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Prophet X as a "drummachine"

Razmo

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Prophet X as a "drummachine"
« on: October 10, 2018, 02:40:08 AM »
Hi users of the X :)

I have a rather simple question... is it possible to use the X's sequencer with a drum instrument in a way that would kind of eliminate the use for say; a Tempest?

I know that the Tempest is something completely different (I've had it twice), but I'm on the lookout for something to do both synthetic and sampled drums with at least a rudimentary sequencer built in, and I'm not ready to plunge into a Tempest for a third time with all it's bugs... I am planning to get a Prophet X anyway, and I'm wondering if it would be possible to have an instrument that is in essence "a kit"... that is; a lot of velocity sampled percussion, laid out on several keys... I know the user sample option is not out yet, but are there any onboard instruments that is in "kit form" ? (just to know if it will be possible to create this in the future with my own samples).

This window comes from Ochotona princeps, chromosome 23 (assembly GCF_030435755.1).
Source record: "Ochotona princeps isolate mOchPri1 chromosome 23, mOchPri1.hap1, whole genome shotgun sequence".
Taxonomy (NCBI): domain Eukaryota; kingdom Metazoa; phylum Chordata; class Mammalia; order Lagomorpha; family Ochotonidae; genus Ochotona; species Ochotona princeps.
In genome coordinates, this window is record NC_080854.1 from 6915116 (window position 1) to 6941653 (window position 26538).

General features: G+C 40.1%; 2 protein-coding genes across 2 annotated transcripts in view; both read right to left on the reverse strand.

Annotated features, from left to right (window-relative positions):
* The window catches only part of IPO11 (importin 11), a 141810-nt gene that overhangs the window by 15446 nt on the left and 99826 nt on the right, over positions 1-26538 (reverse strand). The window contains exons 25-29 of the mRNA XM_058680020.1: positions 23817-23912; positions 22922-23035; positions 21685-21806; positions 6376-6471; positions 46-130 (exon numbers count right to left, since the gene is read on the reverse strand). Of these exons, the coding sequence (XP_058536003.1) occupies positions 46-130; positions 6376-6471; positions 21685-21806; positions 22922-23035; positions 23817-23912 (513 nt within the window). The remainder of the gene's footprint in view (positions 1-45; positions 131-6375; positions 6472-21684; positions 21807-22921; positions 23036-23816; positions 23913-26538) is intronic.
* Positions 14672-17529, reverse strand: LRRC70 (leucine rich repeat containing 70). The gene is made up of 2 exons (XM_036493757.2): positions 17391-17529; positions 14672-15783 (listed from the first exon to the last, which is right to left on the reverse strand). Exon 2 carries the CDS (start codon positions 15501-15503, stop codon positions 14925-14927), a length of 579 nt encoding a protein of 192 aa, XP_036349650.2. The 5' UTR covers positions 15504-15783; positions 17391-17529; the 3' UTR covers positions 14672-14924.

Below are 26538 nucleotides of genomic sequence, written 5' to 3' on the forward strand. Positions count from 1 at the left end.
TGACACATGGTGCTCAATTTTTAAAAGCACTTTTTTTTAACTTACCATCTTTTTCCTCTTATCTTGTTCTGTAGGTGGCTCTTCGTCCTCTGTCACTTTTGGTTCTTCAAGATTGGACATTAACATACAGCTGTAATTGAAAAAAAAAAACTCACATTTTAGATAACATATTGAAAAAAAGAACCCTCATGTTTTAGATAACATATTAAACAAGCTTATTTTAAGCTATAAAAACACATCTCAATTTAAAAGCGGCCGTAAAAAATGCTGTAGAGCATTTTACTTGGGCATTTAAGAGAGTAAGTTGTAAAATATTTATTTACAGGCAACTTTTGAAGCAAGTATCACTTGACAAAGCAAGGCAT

But the sequencer would also need to be capable of playing back a simple track of beats... do anyone know how that is possible? ... I'm thinking of polyphonic sequencing because I'd need to have more than one sample hit at the same time of course.

I just really hope that I could use the Prophet X as sort of a "sample drummachine" as well as all the other stuff, omitting the need for a real drummachine, because I rarely get along with drummachines because of their convoluted MIDI SysEx specifications...
« Last Edit: October 10, 2018, 02:42:18 AM by Razmo »
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Re: Prophet X as a "drummachine"
« Reply #1 on: October 10, 2018, 05:10:48 AM »
Prophet 6, Prophet X, Moog Sub 37, Tempest Drum Computer, Roland V Piano, Fender American Stratocaster, Roger Linn Adrenalinn iii, Origin Effects Cali76 and SlideRig compressor, ASUS Zenbook Pro Computer, Soundcraft MTK 22 Mixer, Mark Of The Unicorn Digital Performer 10 Software.